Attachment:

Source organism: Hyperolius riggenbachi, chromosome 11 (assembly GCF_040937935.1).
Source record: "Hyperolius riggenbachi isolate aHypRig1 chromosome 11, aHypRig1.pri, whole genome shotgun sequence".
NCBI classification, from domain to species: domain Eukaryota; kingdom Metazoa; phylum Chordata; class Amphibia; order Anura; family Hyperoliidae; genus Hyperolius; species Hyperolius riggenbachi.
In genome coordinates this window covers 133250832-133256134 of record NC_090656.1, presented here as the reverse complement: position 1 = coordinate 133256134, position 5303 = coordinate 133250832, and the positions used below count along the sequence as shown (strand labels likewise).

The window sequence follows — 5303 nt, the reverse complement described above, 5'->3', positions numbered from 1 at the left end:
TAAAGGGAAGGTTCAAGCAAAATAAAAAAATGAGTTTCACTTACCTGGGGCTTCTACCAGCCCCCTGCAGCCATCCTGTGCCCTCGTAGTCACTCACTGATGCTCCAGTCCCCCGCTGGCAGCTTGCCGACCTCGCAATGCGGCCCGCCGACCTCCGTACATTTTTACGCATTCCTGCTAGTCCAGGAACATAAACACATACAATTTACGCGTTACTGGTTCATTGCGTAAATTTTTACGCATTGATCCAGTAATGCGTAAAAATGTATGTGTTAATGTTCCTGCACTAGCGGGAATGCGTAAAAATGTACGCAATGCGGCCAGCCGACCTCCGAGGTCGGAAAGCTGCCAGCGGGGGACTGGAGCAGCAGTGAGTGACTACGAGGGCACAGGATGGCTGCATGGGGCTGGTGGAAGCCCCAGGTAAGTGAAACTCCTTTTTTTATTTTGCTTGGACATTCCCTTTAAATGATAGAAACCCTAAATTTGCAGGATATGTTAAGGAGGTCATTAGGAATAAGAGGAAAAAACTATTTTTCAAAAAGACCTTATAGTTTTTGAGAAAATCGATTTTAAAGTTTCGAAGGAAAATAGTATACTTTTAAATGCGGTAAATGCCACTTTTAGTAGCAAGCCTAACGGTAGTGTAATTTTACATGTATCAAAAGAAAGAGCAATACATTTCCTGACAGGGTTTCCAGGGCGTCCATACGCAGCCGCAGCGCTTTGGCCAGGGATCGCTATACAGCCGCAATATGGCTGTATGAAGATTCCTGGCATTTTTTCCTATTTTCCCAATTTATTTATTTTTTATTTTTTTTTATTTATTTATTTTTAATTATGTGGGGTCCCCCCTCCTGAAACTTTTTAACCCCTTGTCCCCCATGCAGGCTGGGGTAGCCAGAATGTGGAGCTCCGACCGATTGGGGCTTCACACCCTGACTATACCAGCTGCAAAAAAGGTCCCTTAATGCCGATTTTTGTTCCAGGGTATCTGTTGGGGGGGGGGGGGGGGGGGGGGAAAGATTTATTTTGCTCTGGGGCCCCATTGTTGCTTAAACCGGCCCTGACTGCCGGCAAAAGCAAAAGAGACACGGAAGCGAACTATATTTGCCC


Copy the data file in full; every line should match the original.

Source organism: Hyperolius riggenbachi, chromosome 11 (assembly GCF_040937935.1).
Source record: "Hyperolius riggenbachi isolate aHypRig1 chromosome 11, aHypRig1.pri, whole genome shotgun sequence".
NCBI classification, from domain to species: domain Eukaryota; kingdom Metazoa; phylum Chordata; class Amphibia; order Anura; family Hyperoliidae; genus Hyperolius; species Hyperolius riggenbachi.
In genome coordinates this window covers 133250832-133256134 of record NC_090656.1, presented here as the reverse complement: position 1 = coordinate 133256134, position 5303 = coordinate 133250832, and the positions used below count along the sequence as shown (strand labels likewise).

The window sequence follows — 5303 nt, the reverse complement described above, 5'->3', positions numbered from 1 at the left end:
TAAAGGGAAGGTTCAAGCAAAATAAAAAAATGAGTTTCACTTACCTGGGGCTTCTACCAGCCCCCTGCAGCCATCCTGTGCCCTCGTAGTCACTCACTGATGCTCCAGTCCCCCGCTGGCAGCTTGCCGACCTCGCAATGCGGCCCGCCGACCTCCGTACATTTTTACGCATTCCTGCTAGTCCAGGAACATAAACACATACAATTTACGCGTTACTGGTTCATTGCGTAAATTTTTACGCATTGATCCAGTAATGCGTAAAAATGTATGTGTTAATGTTCCTGCACTAGCGGGAATGCGTAAAAATGTACGCAATGCGGCCAGCCGACCTCCGAGGTCGGAAAGCTGCCAGCGGGGGACTGGAGCAGCAGTGAGTGACTACGAGGGCACAGGATGGCTGCATGGGGCTGGTGGAAGCCCCAGGTAAGTGAAACTCCTTTTTTTATTTTGCTTGGACATTCCCTTTAAATGATAGAAACCCTAAATTTGCAGGATATGTTAAGGAGGTCATTAGGAATAAGAGGAAAAAACTATTTTTCAAAAAGACCTTATAGTTTTTGAGAAAATCGATTTTAAAGTTTCGAAGGAAAATAGTATACTTTTAAATGCGGTAAATGCCACTTTTAGTAGCAAGCCTAACGGTAGTGTAATTTTACATGTATCAAAAGAAAGAGCAATACATTTCCTGACAGGGTTTCCAGGGCGTCCATACGCAGCCGCAGCGCTTTGGCCAGGGATCGCTATACAGCCGCAATATGGCTGTATGAAGATTCCTGGCATTTTTTCCTATTTTCCCAATTTATTTATTTTTTATTTTTTTTTATTTATTTATTTTTAATTATGTGGGGTCCCCCCTCCTGAAACTTTTTAACCCCTTGTCCCCCATGCAGGCTGGGGTAGCCAGAATGTGGAGCTCCGACCGATTGGGGCTTCACACCCTGACTATACCAGCTGCAAAAAAGGTCCCTTAATGCCGATTTTTGTTCCAGGGTATCTGTTGGGGGGGGGGGGGGGGGGGGGGAAAGATTTATTTTGCTCTGGGGCCCCATTGTTGCTTAAACCGGCCCTGACTGCCGGCAAAAGCAAAAGAGACACGGAAGCGAACTATATTTGCCC